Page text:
NHS Scotland employs drones to quickly transport vital medical supplies

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The UK’s NHS (National Health Service) is employing the use of drones to help quickly transport vital medical supplies to rural Scottish hospitals.

Drones are helping to transport supplies – including medicines, COVID-19 testing samples and kits, and PPE – to the remote Argyll & Bute region of Scotland as part of a three-month trial.

The drones utilise Vodafone’s 4G network for communication and can travel up to 40 miles (64km) at a time. Each drone is capable of carrying up to 3kg of medical supplies.

Anne Sheehan, Business Director at Vodafone UK. said:

“This is an amazing use of technology to overcome geographical boundaries.

The trial is a big breakthrough, and we hope that we will see drone flights make a real difference for the NHS and for patients in the most remote parts of the UK.”

Argyll & Bute stretches over 2,500 sq m (6,475 sq km) along the west coast of Scotland and has a population of around 86,000 people.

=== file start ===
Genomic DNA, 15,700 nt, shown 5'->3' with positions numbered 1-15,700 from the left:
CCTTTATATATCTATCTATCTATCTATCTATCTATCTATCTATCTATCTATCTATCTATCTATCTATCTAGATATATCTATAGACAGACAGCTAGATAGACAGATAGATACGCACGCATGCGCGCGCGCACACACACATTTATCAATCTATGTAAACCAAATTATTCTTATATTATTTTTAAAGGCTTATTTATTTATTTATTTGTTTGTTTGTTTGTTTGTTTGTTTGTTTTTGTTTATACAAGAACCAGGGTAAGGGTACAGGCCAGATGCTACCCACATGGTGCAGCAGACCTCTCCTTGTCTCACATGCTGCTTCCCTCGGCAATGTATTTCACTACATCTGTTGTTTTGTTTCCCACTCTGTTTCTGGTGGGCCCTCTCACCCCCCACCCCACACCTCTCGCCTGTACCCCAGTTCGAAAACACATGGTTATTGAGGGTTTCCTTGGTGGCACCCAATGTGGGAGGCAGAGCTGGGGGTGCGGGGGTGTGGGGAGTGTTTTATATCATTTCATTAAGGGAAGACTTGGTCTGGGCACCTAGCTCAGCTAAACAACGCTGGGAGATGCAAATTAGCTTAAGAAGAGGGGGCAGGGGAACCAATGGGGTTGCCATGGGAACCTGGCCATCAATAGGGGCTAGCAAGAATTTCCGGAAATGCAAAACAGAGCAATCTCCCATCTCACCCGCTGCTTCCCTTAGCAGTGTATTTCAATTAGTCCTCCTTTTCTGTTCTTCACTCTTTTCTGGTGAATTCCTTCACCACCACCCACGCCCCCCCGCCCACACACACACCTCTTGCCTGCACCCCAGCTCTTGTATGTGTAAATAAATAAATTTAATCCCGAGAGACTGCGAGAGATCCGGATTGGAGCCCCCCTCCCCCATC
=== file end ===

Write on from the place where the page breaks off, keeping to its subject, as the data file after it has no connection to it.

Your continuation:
Due to the remoteness of the region, supplies can currently take up to 36 hours to reach their destination. By using drones, supplies can be delivered in as little as 15 minutes.

Scheduled and on-demand flights will service Lorn & Islands Hospital in Oban; Mid-Argyll Community Hospital in Lochgilphead; Easdale Medical Practice in Clachan Seil; and the Mull & Iona Community Hospital in Craignure.

The flights are operated by drone specialists Skyports and are the first to be licensed by the Civil Aviation Authority (CAA) to carry diagnostic specimens.

All flights will follow a predetermined safe route – increasingly called a “sky corridor” – and will be controlled from the Skyports operations centre in Oban.

Public acceptance of drones is increasing and this latest lifesaving deployment could help to further increase the positive sentiment around their use.

A report (PDF) from Vodafone last month found that four in five Britons would support the widespread adoption of drones if stringent safety, security, and monitoring measures were implemented.

Of the 2,000 members of the public polled for the report, the majority support their use for emergency response (86%), police assistance (79%) and environmental conservation (61%).

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